America’s economic rebound is about to get a lot tougher after an initial series of gains from the depths of the pandemic.
Applications for regular state unemployment benefits continue to number more than 800,000 each week and chances in Congress diminished for additional support for the jobless and businesses on Thursday.
What’s more, funding for the temporary supplemental jobless benefit payments authorized by President Donald Trump in early August is running out.
With the help of fiscal stimulus — from aid for small businesses to an extra $600 a week in jobless benefits — the U.S. economy has rebounded faster than many economists expected.
Sustaining a robust pace, however, could prove challenging given the elevated unemployment rate, absence of additional government support and persistent spread of the coronavirus.
The recovery right now is “fragile, and barring additional stimulus, the recovery will be more susceptible to downside risks,” said Gregory Daco, chief U.S. economist at Oxford Economics. “There’s no doubt that the full expiry of the unemployment benefits will weigh on household income and in turn deter consumer spending.”
Matthew Luzzetti, chief U.S. economist at Deutsche Bank AG, said consumer spending could recede over the coming month without help from Congress.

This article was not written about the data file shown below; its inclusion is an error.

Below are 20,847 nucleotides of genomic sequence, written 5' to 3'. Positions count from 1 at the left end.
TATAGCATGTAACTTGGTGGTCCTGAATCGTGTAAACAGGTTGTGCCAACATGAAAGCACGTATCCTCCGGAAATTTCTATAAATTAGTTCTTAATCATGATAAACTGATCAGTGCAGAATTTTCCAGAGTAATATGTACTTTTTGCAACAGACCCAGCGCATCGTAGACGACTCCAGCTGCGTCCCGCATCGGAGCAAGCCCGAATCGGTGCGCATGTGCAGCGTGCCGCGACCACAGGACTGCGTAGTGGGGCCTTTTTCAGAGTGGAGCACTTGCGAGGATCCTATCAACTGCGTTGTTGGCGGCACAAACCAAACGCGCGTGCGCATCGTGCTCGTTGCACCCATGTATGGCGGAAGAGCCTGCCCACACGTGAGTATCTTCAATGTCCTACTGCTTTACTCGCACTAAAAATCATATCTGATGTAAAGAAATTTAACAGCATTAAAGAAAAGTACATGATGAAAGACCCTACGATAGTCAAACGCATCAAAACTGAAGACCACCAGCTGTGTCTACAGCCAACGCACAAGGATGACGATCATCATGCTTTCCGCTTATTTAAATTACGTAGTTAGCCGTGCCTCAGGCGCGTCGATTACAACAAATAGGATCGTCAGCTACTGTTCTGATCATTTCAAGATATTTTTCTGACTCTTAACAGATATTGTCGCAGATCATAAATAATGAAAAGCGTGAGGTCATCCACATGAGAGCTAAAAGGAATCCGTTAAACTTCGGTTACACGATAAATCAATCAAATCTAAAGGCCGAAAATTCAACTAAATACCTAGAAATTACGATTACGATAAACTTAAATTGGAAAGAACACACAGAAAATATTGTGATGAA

Aneta Markowska, chief U.S. financial economist at Jefferies, expects the pinch to be felt in October, with “significant risk” of softer data just a month before the election if there is no additional stimulus.
This week also coincides with the reference period for the September jobs report’s household survey, informing data such as the unemployment rate.
The August report showed the jobless rate falling much lower than expected to a still-elevated 8.4%, a statistic that likely took some pressure off of lawmakers to come to a deal. The September employment report on Oct. 2 will be the last before Election Day.
Markowska said household spending may not take a hit until next month, in part due to the distribution of Lost Wages Assistance funds.
That program was created by Trump in early August after lawmakers failed to extend the extra $600 in weekly unemployment benefits that millions of jobless Americans had come to rely on during the pandemic. It authorized the Federal Emergency Management Agency to grant what would ultimately be an extra $300 a week for six weeks to states that applied for the funding.